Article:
Ronaldo V. Wilson, PhD, is the author of Narrative of the Life of the Brown Boy and the White Man (University of Pittsburgh, 2008), winner of the 2007 Cave Canem Prize., Poems of the Black Object (Futurepoem Books, 2009), winner of the Thom Gunn Award for Gay Poetry and the Asian American Literary Award in Poetry in 2010. His latest books are Farther Traveler: Poetry, Prose, Other (Counterpath Press, 2015), finalist for a Thom Gunn Award for Gay Poetry and Lucy 72 (1913 Press, 2018). Co-founder of the Black Took Collective, Wilson is also a mixed media artist, dancer and performer. He has performed in multiple venues, including the Pulitzer Arts Foundation, UC Riverside’s Artsblock, Georgetown’s Lannan Center, Dixon Place, the Atlantic Center for the Arts, and Lousiana State University’s Digital Media Center Theater. The recipient of fellowships from Cave Canem, the Djerassi Resident Artists Program, the Ford Foundation, Kundiman, MacDowell, the National Research Council, the Provincetown Fine Arts Work Center, the Center for Art and Thought, and Yaddo, Wilson is Associate Professor of Creative Writing and Literature at U.C. Santa Cruz, serving on the core faculty of the Creative Critical PhD Program, and co-directing the Creative Writing Program.
Ronaldo V. Wilson was born on March 12, 1970, in Millington, Tennessee. He holds an AB in English from the University of California, Berkeley, an MA in poetry from New York University, and a PhD in English from the Graduate Center of the City University of New York. He has studied with such poets as Gwendolyn Brooks, Toi Derricotte, Allen Ginsberg, Galway Kinnell, Yusef Komunyakaa, Sharon Olds, and Ishmael Reed.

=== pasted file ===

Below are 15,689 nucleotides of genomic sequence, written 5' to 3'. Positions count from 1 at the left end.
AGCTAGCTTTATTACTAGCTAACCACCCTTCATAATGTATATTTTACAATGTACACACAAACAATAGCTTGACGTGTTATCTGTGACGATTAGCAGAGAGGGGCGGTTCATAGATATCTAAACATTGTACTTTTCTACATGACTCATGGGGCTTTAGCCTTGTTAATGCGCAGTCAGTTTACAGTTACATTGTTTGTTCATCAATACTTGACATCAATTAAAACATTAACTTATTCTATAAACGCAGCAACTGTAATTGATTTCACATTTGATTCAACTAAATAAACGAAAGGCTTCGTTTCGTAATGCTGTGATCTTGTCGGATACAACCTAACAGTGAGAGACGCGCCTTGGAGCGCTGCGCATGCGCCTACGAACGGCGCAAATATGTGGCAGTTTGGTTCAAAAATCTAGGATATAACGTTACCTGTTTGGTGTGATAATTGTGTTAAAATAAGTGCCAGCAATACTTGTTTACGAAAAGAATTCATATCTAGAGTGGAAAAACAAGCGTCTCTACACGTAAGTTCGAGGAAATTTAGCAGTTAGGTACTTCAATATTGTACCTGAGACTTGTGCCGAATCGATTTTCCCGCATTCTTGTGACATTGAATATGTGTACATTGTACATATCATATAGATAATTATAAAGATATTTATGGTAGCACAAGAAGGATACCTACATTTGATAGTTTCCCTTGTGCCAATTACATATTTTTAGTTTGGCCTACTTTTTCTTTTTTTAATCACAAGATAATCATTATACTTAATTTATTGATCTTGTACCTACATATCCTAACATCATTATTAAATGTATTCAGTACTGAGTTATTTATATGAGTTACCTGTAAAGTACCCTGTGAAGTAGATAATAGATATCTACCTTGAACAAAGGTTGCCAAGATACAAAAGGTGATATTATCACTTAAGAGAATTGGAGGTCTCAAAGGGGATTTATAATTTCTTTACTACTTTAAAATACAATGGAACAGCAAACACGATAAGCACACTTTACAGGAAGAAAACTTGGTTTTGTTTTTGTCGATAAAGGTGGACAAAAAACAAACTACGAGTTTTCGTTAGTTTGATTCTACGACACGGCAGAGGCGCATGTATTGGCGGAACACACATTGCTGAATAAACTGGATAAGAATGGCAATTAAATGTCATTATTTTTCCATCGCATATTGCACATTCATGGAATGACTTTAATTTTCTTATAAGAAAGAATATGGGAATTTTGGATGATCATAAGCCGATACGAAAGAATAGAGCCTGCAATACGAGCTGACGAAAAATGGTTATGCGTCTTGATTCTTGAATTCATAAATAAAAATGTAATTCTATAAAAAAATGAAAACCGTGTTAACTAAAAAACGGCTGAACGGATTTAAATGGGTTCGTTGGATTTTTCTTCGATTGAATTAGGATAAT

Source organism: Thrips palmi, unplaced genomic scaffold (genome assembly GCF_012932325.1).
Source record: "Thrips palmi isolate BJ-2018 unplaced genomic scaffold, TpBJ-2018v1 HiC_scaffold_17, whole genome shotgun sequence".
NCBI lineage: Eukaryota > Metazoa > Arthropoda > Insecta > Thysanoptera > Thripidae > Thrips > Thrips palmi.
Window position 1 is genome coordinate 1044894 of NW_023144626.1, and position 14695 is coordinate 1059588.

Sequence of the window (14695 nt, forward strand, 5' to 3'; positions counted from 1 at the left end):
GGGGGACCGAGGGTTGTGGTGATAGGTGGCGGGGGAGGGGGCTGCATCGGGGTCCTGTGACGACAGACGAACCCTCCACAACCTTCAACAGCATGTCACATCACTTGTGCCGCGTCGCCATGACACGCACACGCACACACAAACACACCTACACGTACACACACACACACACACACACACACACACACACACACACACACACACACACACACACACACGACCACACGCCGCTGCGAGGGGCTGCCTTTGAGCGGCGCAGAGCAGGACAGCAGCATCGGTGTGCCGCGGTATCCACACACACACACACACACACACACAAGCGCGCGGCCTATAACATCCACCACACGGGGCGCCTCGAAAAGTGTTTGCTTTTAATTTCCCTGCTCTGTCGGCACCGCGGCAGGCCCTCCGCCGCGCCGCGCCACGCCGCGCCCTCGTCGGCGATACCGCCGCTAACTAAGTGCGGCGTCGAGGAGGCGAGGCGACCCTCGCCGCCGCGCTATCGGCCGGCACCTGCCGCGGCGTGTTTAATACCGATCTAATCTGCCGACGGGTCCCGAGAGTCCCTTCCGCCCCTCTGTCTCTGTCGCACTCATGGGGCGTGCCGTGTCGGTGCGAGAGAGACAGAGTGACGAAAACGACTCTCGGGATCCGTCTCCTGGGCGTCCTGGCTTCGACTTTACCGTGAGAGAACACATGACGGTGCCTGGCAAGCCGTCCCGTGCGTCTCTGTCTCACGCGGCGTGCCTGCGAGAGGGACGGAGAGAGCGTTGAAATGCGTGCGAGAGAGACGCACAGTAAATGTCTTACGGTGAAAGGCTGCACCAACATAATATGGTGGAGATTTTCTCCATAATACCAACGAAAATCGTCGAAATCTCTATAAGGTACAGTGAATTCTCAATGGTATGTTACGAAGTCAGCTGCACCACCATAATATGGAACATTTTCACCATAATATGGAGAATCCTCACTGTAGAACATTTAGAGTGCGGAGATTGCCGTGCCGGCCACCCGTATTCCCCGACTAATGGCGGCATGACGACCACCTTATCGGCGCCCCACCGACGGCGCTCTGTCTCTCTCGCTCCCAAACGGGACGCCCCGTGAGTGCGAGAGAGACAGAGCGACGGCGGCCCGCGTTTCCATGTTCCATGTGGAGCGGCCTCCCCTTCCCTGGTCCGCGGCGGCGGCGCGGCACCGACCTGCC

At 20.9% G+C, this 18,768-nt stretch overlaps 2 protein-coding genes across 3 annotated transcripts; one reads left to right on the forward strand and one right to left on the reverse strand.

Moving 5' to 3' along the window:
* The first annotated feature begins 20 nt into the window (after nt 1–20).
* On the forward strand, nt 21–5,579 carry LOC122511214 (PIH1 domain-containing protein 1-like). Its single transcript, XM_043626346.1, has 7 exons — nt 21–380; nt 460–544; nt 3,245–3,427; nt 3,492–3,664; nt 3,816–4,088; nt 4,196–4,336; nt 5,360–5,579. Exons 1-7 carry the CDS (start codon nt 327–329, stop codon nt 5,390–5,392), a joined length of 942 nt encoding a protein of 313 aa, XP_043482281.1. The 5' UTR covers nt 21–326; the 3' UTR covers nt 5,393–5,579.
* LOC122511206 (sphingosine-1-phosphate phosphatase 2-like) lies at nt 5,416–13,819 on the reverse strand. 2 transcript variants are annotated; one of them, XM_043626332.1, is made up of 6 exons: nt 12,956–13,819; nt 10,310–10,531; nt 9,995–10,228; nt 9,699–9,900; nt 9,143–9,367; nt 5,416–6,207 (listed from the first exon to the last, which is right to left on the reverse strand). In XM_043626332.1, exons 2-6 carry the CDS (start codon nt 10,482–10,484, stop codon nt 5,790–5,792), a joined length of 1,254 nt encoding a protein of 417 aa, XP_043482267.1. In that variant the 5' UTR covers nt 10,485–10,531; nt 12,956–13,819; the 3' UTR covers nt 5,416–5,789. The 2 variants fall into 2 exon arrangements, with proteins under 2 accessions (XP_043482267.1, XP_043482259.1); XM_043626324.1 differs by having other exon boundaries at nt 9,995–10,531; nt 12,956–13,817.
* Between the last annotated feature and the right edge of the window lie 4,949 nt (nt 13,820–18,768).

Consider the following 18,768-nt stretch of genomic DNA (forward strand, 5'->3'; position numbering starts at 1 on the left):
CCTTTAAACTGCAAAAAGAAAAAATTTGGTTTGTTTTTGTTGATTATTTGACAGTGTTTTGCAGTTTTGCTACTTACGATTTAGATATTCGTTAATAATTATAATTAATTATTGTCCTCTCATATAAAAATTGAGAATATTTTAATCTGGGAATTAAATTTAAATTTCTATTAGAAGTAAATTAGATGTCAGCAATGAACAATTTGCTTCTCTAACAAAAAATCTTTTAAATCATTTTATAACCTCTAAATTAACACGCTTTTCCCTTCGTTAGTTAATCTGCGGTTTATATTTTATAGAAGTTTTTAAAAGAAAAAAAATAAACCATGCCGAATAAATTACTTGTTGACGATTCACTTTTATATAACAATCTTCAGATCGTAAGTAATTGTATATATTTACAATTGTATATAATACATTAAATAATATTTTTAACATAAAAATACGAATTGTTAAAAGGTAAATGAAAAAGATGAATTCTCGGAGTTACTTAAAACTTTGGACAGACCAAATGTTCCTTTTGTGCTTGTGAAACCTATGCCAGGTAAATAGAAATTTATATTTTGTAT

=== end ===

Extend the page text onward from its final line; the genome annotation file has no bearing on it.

In her review of Narrative of the Life of the Brown Boy and the White Man, Claudia Rankine writes, “Ronaldo V. Wilson’s prose poems are alternately tough and tender probes into the underbelly of their psyches. With audacity and wit reminiscent of the work of Hilton Als, bell hooks, Frantz Fanon, and James Baldwin, Wilson decodes sociopolitical narratives around race, sexuality, and class. Identity, Wilson seems to say, is only a collection of stories—the ones told about us in battle with the ones we tell ourselves. What we have here is palpable consciousness: a stunning achievement.”
With poets Dawn Lundy Martin and Duriel E. Harris, Wilson cofounded the performance-based Black Took Collective. Wilson is currently an associate professor of creative writing and literature at the University of California, Santa Cruz, and splits his time between Santa Cruz and Long Island, New York.